Homes designed decades ago met the needs of buyers at that time, such as the desire for a formal living room and a separate formal dining room, at a time when homeowners would accept a single, shared bathroom on the upper level for three bedrooms.
Times and tastes change, of course. And today, homebuyers prefer an open floor plan, often without a formal living room. Even the smallest new home typically has a private owner’s bath along with a full bath shared by other bedrooms. And some new homes even offer a private bath for each bedroom.
As new homes have grown larger, they’ve also become more energy efficient and more comfortable for all. And buying new means you don’t need to settle for the style or tastes of others. Buying a new home means that you can choose the floor plan that meets your needs — and you can often customize the layout or features to further personalize the space. New and practical ways to use areas of your home such as the entrance from the garage have gained importance. Today’s busy families often want a so-called drop zone space to store backpacks and sports equipment or a charging station for their smart phones, tablets, and laptops. You can design the storage space in your new home so that your possessions are easily accessible, yet out of sight.
“We downsized by about 700 square feet but our new house seems like it has twice as much space because it has an open floor plan and every inch of space is utilized,” says Jenny Pauline Mendoza, a buyer with McCaffrey Homes in Clovis, California. “Plus this place has tons of storage. Our 1950s house didn’t have much storage at all.”
Some homebuyers who love to entertain create a catering kitchen or a party prep area outside of the main kitchen with special shelves for platters and punchbowls, extra glasses, and even a beverage cooler or additional refrigerator to accommodate large gatherings. Other buyers have their new home hardwired or designed to accommodate the latest wireless technology for home automation, networking, and security. You can adapt a new home to your needs now and allow for flexibility for the future.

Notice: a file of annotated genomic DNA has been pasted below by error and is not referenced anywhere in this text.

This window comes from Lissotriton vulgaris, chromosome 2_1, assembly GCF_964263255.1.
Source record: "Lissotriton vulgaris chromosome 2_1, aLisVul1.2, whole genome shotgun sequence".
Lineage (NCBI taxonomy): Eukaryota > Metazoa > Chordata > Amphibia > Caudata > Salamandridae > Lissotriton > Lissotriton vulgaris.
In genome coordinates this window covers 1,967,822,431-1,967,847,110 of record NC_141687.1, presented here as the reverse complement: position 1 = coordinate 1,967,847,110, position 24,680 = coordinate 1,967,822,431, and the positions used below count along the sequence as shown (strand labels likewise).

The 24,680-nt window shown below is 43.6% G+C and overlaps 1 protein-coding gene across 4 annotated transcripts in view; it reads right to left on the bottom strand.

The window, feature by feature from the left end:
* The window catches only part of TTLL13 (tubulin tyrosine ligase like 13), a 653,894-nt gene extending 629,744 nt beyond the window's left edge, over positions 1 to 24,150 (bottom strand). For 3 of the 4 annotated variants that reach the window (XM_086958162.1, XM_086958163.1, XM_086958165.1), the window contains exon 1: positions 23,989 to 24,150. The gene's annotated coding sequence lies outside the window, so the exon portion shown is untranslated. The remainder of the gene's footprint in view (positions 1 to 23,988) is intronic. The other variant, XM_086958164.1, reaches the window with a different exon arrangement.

“When people are downsizing, it helps to build a home with lots of windows, high ceilings, and even vaulted ceilings in some cases so they don’t feel like they’re living in a box,” says Jim Chapman, an active adult community developer in Atlanta, Georgia. “We’re willing to do semicustom work, too — things like adding hooks in the master closet or a tiny niche for a desk with a cable outlet in the master bedroom. It doesn’t cost a lot and we end up with very satisfied customers.”
Homes today are designed for flexibility so they can adapt easily to your needs now and in the future. In many regions of the country, first-floor owner’s suites are extremely popular and found in nearly every new home. In other regions, buyers are opting for a first-floor bedroom suite with a private full bath and a walk-in closet along with an upper level owner’s suite. The first-floor space can be used as a guest room, for older parents in a multi-generation household, or as a future owner’s suite if the homeowners want to age-in-place.
Best of all, if you prefer that traditional floor plan with a formal living room and a formal dining room, you can opt for that, too, but with the benefit of all new materials, a kitchen that’s never been cooked in, and sparkling new baths with your choice of finishes.
4. Energy Efficiency
Many new homes include Energy Star-rated appliances that can reduce use of electricity or gas and lower your utility bills. But Energy Star appliances are only the tip of the iceberg when it comes to energy-efficient features in new homes. Houses today are constructed from the beginning with features such as energy-efficient windows and more insulation. New furnaces, air conditioning systems, and heat pumps are far more efficient than heating and air conditioning systems from the past.
Homebuyers can use the HERS (The Home Energy Rating System) Index to learn more about the energy efficiency of their new home. According to the website for RESNET (Residential Energy Services Network), a HERS performance score is generated by an assessment by a certified Home Energy Rater. A lower HERS number indicates a more energy efficient home. RESNET says that the U.S. Department of Energy has determined that a typical resale home scores 130 on the HERS Index, while a standard new home receives a rating of 100. A home with a HERS Index Score of 70 is 30% more energy efficient than a standard new home and a home with a HERS Index Score of 130 is 30% less energy efficient than a standard new home.
While many features in new homes that increase energy efficiency are invisible to buyers, custom features such as solar panels, tankless water heaters, and geothermal heating systems can often be added to further reduce energy consumption.
“The utility bills on our old house, which was built in the 1950s, were about $300 or $400 per month,” Mendoza says. “Now our bills are about $60 per month, which is an amazing savings. Not only is the house built with much better energy efficiency, in general, but we opted for solar panels, too.”
For more expert advice on buying and building a new home, check out the free eBook download of New Home 101: Your Guide to Buying and Building a New Home at NewHomeSource.com.
Michele Lerner is an award-winning freelance writer, editor and author who has been writing about real estate, personal finance and business topics for more than two decades.